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For all the hoopla about CRISPR, the revolutionary genome-editing technology has a dirty little secret: it’s a very messy business. Scientists basically whack the famed double helix with a molecular machete, often triggering the cell’s DNA repair machinery to make all sorts of unwanted changes to the genome beyond what they intended.

On Wednesday, researchers unveiled in Nature a significant improvement — a new CRISPR system that can switch single letters of the genome cleanly and efficiently, in a way that they say could reliably repair many disease-causing mutations.

Because of “the cell’s desperate attempts” to mend its genome, said Harvard University biologist George Church, “what often passes as ‘genome editing’ would more appropriately be called ‘genome vandalism,’” as the cell inserts and deletes random bits of DNA where CRISPR cuts it.


Because the new version of CRISPR avoids that mess, it “offers a huge step forward,” said Church, who was not involved in the discovery, and whose 2013 paper helped launch the CRISPR frenzy. “It is arguably the most clever CRISPR gadget to date.”

If the CRISPR invention lives up to its promise — the experiments were done in cells in lab dishes, not whole animals or people — it could fix misspellings in DNA that cause Tay-Sachs, neurofibromatosis, sickle cell, cystic fibrosis, and other devastating inherited diseases, as well as mutations that raise the risk of diseases as common as cancer and Alzheimer’s.


Harvard University biochemist David Liu and post-doctoral fellow Alexis Komor, who led the work, have filed a provisional patent application on their invention, which changes one-letter misspellings in DNA called point mutations. Liu is a consultant to and cofounder of Editas Medicine, a genome-editing company in Cambridge, Mass., that went public in February. Church is also a cofounder of Editas.

“Most known human genetic variations associated with disease are point mutations,” said Liu. “Current gene-editing methods aren’t particularly good at correcting those.”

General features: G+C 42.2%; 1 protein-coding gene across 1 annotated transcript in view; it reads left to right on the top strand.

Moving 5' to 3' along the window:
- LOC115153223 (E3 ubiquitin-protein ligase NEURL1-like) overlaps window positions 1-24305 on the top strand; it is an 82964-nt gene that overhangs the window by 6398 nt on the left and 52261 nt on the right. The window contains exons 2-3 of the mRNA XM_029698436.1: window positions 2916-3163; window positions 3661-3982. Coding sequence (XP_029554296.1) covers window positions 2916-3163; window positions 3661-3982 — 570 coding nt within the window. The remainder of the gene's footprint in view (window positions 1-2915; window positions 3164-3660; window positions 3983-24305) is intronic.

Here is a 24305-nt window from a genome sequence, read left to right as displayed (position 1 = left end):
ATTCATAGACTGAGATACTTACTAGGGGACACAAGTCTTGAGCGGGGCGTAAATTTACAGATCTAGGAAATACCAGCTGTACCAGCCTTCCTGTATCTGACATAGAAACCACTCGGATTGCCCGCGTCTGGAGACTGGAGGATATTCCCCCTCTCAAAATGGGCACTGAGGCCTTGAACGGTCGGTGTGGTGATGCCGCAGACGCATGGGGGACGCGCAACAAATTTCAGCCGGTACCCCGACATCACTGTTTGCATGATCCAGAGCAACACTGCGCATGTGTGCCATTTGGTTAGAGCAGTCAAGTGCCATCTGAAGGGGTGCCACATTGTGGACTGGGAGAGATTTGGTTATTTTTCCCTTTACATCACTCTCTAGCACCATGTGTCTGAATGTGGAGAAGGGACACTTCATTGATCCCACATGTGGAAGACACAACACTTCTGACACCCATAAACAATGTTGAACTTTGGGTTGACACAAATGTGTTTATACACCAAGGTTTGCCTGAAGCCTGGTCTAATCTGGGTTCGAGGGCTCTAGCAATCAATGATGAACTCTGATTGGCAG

The problem addressed by the new technique is not the usual one discussed with CRISPR, namely, off-target effects. That refers to changing a region of the genome other than the intended one. While early genome-editing experiments had that problem, there has been “tremendous progress” in fixing it, said Dr. Keith Joung of Massachusetts General Hospital.

But another problem remains.

The workhorse of the CRISPR system is an enzyme that cuts DNA. In some cases, simply cutting out a disease-causing gene might be enough to achieve a cure, as with cancer-causing genes. If deleting a gene isn’t sufficient, and a replacement gene is also required to treat a particular disease, CRISPR can carry substitute DNA, such as a healthy cystic fibrosis gene.

But genomes don’t take kindly to being cut. When the CRISPR enzyme whacks the double helix, the cell tries to “get the broken ends back together,” Liu said. Molecules in the cell grab the four basic components of DNA — represented by the letters A, T, C, and G — from the cellular soup and cram them into the cleaved DNA like someone pushing spackle into the crack of a Ming vase; other molecules cut out segments of DNA.

“Having these random insertions or deletions is unhelpful,” Liu said.

</p> <p> Matthew Orr, Dom Smith, Hyacinth Empinado/STAT

For nearly two years he, Komor, and their colleagues tried to improve that aspect of CRISPR. They replaced its usual cutting enzyme with a dud called “dead Cas9.” Like blunt scissors biting down on fabric, dead Cas9 can latch on to DNA but not cut it. Then they attached two other proteins that change one DNA letter to another and lock it in place. So far, of the 12 possible changes (A to T, C to G, G to C …), the new system can make two: C to T and G to A.

But at least 3,000 inherited diseases are the result of a C that should be a T or a G that should be an A, including Fanconi anemia and some cancers. “And we’re in the middle of an all-out effort to do the other 10,” Liu said.

The scientists tested their editor in mouse cells carrying a human gene that raises the risk of late-onset Alzheimer’s disease. That gene, called APOE4, differs from a healthy version by just one letter of DNA. The editor changed APOE4 to an innocuous form in 75 percent of the cells.

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In another test, Liu and his colleagues edited a single letter in a gene called p53, changing a cancer-causing spelling to a harmless one in 7.6 percent of cells. That seems low. It is not clear that even a few healthy p53 genes could fight off cancer, but correcting DNA misspellings in just one-third of blood cells or one-third of lung cells might be enough to treat sickle cell disease or cystic fibrosis, respectively. Their next-generation editor could achieve that efficiency, Liu said.

The editor can be foiled, however. If, in a string of DNA letters like ACTGACC, only the last C is wrong, the editor might also change the penultimate C, introducing a mutation rather than repairing one.

More research will be needed to see how useful the technique is. But outside scientists described the invention as “extremely important,” “clever,” and “smart.” “It’s a very novel approach and a potentially powerful technology, though still in its early days,” said Joung, of Mass. General.

The next challenge, said Church, will be “getting every edit to be as good as the current best of 75 percent” that Liu and his team achieved and delivering the fix to the correct cells.

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